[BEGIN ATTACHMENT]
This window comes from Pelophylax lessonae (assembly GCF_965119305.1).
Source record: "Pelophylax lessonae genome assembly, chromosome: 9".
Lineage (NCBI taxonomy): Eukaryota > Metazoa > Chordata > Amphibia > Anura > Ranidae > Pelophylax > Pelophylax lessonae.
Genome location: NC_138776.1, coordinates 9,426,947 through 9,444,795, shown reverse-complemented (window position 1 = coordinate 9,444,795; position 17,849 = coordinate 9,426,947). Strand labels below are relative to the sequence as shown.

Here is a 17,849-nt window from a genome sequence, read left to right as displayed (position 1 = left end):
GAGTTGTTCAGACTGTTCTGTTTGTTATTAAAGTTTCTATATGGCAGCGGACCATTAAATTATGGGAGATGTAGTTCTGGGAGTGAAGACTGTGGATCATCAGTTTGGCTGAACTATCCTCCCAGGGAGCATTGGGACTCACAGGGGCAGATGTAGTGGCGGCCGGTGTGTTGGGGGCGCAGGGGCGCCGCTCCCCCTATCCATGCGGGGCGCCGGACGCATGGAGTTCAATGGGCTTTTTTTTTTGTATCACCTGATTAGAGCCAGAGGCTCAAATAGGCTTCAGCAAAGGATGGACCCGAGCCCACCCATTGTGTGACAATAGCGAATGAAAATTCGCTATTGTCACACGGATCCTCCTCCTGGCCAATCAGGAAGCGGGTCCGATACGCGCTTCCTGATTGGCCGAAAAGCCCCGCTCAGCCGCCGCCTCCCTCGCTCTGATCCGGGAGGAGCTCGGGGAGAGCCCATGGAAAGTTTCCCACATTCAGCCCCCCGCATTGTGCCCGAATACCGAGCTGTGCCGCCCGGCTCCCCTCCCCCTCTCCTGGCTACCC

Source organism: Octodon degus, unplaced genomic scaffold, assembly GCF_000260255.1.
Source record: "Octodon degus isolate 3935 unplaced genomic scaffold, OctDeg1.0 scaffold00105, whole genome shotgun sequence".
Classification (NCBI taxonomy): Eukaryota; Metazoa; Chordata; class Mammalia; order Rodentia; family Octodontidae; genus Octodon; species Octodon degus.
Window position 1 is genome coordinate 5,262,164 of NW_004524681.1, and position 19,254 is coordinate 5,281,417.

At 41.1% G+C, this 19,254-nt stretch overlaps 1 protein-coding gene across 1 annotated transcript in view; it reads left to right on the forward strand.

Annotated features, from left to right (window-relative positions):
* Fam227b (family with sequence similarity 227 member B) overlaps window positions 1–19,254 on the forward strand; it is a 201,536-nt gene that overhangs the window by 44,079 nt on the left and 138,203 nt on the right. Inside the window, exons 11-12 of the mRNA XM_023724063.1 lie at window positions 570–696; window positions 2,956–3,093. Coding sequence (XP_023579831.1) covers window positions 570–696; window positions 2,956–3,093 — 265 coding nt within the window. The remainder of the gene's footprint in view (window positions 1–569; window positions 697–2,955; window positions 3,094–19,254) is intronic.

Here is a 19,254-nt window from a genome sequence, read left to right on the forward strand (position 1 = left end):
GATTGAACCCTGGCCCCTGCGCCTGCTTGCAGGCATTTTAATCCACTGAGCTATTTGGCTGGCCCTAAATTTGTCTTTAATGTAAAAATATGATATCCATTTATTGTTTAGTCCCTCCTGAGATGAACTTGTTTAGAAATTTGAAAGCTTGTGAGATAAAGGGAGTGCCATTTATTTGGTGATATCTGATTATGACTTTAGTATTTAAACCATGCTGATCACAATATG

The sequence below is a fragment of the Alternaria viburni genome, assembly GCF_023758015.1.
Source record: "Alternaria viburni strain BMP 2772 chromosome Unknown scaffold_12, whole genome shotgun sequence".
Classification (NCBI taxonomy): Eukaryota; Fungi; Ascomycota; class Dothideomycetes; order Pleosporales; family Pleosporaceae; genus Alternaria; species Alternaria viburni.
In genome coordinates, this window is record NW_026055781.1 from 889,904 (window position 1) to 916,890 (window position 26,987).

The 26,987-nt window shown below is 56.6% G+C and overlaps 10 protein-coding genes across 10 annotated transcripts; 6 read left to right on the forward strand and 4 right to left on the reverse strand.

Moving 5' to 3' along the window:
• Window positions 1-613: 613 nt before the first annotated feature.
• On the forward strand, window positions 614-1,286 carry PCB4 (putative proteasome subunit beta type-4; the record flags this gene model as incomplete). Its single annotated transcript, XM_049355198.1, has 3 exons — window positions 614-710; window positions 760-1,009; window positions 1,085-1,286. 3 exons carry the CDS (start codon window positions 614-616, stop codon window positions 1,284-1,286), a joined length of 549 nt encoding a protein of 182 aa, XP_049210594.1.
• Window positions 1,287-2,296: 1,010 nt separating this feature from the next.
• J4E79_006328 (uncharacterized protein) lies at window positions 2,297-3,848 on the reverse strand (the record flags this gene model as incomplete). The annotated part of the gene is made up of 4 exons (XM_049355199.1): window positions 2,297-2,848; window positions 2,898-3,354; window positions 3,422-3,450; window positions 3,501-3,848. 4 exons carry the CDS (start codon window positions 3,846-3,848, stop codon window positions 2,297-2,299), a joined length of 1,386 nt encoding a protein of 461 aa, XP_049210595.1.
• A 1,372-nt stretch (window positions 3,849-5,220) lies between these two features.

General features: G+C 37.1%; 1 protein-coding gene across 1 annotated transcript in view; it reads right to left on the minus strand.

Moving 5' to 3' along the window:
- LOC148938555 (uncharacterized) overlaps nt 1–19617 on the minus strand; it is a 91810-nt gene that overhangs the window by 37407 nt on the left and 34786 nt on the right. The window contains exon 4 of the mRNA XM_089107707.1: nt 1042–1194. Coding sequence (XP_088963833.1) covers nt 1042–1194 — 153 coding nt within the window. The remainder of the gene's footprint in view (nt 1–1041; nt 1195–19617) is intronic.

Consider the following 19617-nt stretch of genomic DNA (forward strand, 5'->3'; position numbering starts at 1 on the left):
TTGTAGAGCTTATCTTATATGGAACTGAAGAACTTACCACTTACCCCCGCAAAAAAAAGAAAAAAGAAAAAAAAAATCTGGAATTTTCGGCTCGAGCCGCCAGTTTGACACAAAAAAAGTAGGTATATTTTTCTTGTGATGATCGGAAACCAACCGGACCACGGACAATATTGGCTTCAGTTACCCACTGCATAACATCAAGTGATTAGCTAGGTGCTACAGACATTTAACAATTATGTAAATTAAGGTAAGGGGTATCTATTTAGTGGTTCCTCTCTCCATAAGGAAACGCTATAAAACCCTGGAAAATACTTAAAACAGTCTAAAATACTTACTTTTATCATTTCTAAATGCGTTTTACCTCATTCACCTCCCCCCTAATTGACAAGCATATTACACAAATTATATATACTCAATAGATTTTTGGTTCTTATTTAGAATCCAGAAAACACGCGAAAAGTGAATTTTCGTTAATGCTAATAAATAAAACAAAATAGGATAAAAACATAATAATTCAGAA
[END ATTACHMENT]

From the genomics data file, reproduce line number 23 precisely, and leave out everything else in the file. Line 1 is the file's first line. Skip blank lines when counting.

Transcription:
• On the forward strand, window positions 614-1,286 carry PCB4 (putative proteasome subunit beta type-4; the record flags this gene model as incomplete). Its single annotated transcript, XM_049355198.1, has 3 exons — window positions 614-710; window positions 760-1,009; window positions 1,085-1,286. 3 exons carry the CDS (start codon window positions 614-616, stop codon window positions 1,284-1,286), a joined length of 549 nt encoding a protein of 182 aa, XP_049210594.1.